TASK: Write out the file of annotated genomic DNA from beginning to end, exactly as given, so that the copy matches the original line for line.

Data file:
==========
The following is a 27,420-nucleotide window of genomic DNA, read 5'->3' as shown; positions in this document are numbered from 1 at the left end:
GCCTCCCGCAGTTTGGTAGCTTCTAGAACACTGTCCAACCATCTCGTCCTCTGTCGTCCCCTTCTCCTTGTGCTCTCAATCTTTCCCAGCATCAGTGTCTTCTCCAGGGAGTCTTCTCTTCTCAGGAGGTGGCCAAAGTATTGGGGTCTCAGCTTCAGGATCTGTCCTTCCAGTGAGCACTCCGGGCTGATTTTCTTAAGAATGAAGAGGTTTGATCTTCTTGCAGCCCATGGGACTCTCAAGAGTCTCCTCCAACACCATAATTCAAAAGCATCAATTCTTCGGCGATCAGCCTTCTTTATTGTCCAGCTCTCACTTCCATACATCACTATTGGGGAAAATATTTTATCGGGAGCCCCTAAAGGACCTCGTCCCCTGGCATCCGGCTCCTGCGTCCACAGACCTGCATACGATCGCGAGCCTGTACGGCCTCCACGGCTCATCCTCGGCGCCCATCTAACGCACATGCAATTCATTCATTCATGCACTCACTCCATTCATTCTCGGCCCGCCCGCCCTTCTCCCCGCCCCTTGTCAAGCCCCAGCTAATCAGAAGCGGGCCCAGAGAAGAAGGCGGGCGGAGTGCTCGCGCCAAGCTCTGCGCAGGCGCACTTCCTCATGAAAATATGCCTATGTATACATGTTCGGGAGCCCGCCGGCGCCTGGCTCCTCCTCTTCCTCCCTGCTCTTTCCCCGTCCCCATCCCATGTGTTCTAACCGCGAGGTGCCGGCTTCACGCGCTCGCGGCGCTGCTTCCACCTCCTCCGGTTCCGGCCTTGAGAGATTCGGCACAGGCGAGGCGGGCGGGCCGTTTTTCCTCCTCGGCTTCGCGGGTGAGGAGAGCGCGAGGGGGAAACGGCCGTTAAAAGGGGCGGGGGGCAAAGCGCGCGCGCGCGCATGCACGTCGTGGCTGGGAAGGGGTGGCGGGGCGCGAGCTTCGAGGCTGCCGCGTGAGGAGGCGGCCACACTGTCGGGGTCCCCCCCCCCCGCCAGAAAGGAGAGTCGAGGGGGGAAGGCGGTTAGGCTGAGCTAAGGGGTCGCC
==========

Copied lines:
The following is a 27,420-nucleotide window of genomic DNA, read 5'->3' as shown; positions in this document are numbered from 1 at the left end:
GCCTCCCGCAGTTTGGTAGCTTCTAGAACACTGTCCAACCATCTCGTCCTCTGTCGTCCCCTTCTCCTTGTGCTCTCAATCTTTCCCAGCATCAGTGTCTTCTCCAGGGAGTCTTCTCTTCTCAGGAGGTGGCCAAAGTATTGGGGTCTCAGCTTCAGGATCTGTCCTTCCAGTGAGCACTCCGGGCTGATTTTCTTAAGAATGAAGAGGTTTGATCTTCTTGCAGCCCATGGGACTCTCAAGAGTCTCCTCCAACACCATAATTCAAAAGCATCAATTCTTCGGCGATCAGCCTTCTTTATTGTCCAGCTCTCACTTCCATACATCACTATTGGGGAAAATATTTTATCGGGAGCCCCTAAAGGACCTCGTCCCCTGGCATCCGGCTCCTGCGTCCACAGACCTGCATACGATCGCGAGCCTGTACGGCCTCCACGGCTCATCCTCGGCGCCCATCTAACGCACATGCAATTCATTCATTCATGCACTCACTCCATTCATTCTCGGCCCGCCCGCCCTTCTCCCCGCCCCTTGTCAAGCCCCAGCTAATCAGAAGCGGGCCCAGAGAAGAAGGCGGGCGGAGTGCTCGCGCCAAGCTCTGCGCAGGCGCACTTCCTCATGAAAATATGCCTATGTATACATGTTCGGGAGCCCGCCGGCGCCTGGCTCCTCCTCTTCCTCCCTGCTCTTTCCCCGTCCCCATCCCATGTGTTCTAACCGCGAGGTGCCGGCTTCACGCGCTCGCGGCGCTGCTTCCACCTCCTCCGGTTCCGGCCTTGAGAGATTCGGCACAGGCGAGGCGGGCGGGCCGTTTTTCCTCCTCGGCTTCGCGGGTGAGGAGAGCGCGAGGGGGAAACGGCCGTTAAAAGGGGCGGGGGGCAAAGCGCGCGCGCGCGCATGCACGTCGTGGCTGGGAAGGGGTGGCGGGGCGCGAGCTTCGAGGCTGCCGCGTGAGGAGGCGGCCACACTGTCGGGGTCCCCCCCCCCCGCCAGAAAGGAGAGTCGAGGGGGGAAGGCGGTTAGGCTGAGCTAAGGGGTCGCC